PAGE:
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Posts Tagged ‘yodaqa’

YodaQA’s abilities are enlarged by traffic domain

May 23rd, 2016 1 comment

Guest post by Petr Marek (source)

Everybody driving a car needs the navigation to get to the destination fast and avoid traffic jam. One of the biggest problems is how to enter fast the destination and how to find where are the congestions, what is the traffic situation. YodaQA Traffic is a project attempting to answer the traffic related questions quickly and efficiently. Drivers may ask questions in natural language like: “What is the traffic situation in the Evropská street?” or “What is the fastest route from Opletalova street to Kafkova street?” You can try out the prototype (demo available only for limited time) – try to ask for example “traffic situation in the Wilsonova street” .

YodaQA Traffic still has some limitations. Currently we only have a browser version not suitable for smart phones. It is answering traffic questions for Prague’s streets only.

But as usual, this whole technology demo is open source – you can find it in the branch f/traffic-flow of our Hub project.

How does it work and where we get the data from?

All YodaQA are first analyzed to recognize and select traffic questions. We do it in two steps. The first step is to recognize the question topic. We use six topics like traffic situation, traffic incident or fastest route. The topic is determined by comparing semantic similarity of the user’s question with a set of reference questions. We estimate the similarity with our Dataset-STS Scoring API. Each reference question is labeled by a “topic”. The Sentence Pair Similarity algorithm selects the reference question “topic” with the highest similarity to the question.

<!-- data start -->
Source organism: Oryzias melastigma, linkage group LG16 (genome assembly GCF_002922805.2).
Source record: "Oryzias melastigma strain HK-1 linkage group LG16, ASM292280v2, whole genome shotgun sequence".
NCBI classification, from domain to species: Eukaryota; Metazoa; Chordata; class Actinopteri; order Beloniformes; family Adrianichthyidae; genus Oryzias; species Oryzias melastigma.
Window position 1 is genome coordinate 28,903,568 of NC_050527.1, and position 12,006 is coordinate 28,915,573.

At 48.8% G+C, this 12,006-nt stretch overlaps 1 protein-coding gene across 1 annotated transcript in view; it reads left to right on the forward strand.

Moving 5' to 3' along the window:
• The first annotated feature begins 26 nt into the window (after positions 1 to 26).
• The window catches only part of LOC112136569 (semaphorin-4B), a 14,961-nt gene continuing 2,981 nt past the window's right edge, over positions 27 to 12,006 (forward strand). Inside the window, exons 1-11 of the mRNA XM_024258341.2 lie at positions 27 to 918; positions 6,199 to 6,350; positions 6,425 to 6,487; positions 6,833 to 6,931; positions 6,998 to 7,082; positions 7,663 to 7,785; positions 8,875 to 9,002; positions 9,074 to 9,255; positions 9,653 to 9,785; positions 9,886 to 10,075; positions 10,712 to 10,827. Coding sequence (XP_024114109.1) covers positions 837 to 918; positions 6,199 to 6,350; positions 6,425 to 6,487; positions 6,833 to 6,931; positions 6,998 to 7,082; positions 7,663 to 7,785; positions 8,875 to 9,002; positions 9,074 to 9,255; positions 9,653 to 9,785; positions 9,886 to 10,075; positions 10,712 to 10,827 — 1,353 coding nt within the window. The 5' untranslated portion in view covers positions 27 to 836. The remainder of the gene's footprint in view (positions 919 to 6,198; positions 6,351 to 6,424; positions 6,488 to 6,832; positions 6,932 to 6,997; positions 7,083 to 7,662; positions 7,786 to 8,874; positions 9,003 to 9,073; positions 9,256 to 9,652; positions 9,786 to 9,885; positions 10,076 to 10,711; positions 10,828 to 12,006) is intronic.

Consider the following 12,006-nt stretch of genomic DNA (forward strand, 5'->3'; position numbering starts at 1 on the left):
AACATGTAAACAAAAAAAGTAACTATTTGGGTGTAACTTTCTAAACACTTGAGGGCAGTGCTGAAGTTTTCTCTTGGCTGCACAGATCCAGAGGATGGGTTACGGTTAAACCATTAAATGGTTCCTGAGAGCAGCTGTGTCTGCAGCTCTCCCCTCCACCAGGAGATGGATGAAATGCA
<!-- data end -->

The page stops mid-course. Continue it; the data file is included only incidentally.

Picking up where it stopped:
Next we need to recognize the location, i.e. to recognize the street name. This is handled by another tool called the Label-lookup which we normally use for entity linking in YodaQA. It compares questions words with a list of all street names in the Prague. We exported the list of streets names in Prague from OpenStreetMap. We do not do exact match, we try to select the closest street name from the list.

The last step is to decide whether the question is really the traffic question, because the Dataset-STS API and Label-lookup can find topic and street name even in a pure movie question like “When was the Nightmare on Elm Street released?”. The Dataset-STS and Label-lookup return not only topic or street name but also the score, fortunately. We created dataset of over 70 traffic questions and over 300 movies questions and founded the minimal score thresholds, with which the recognition makes the lowest classification error on this dataset.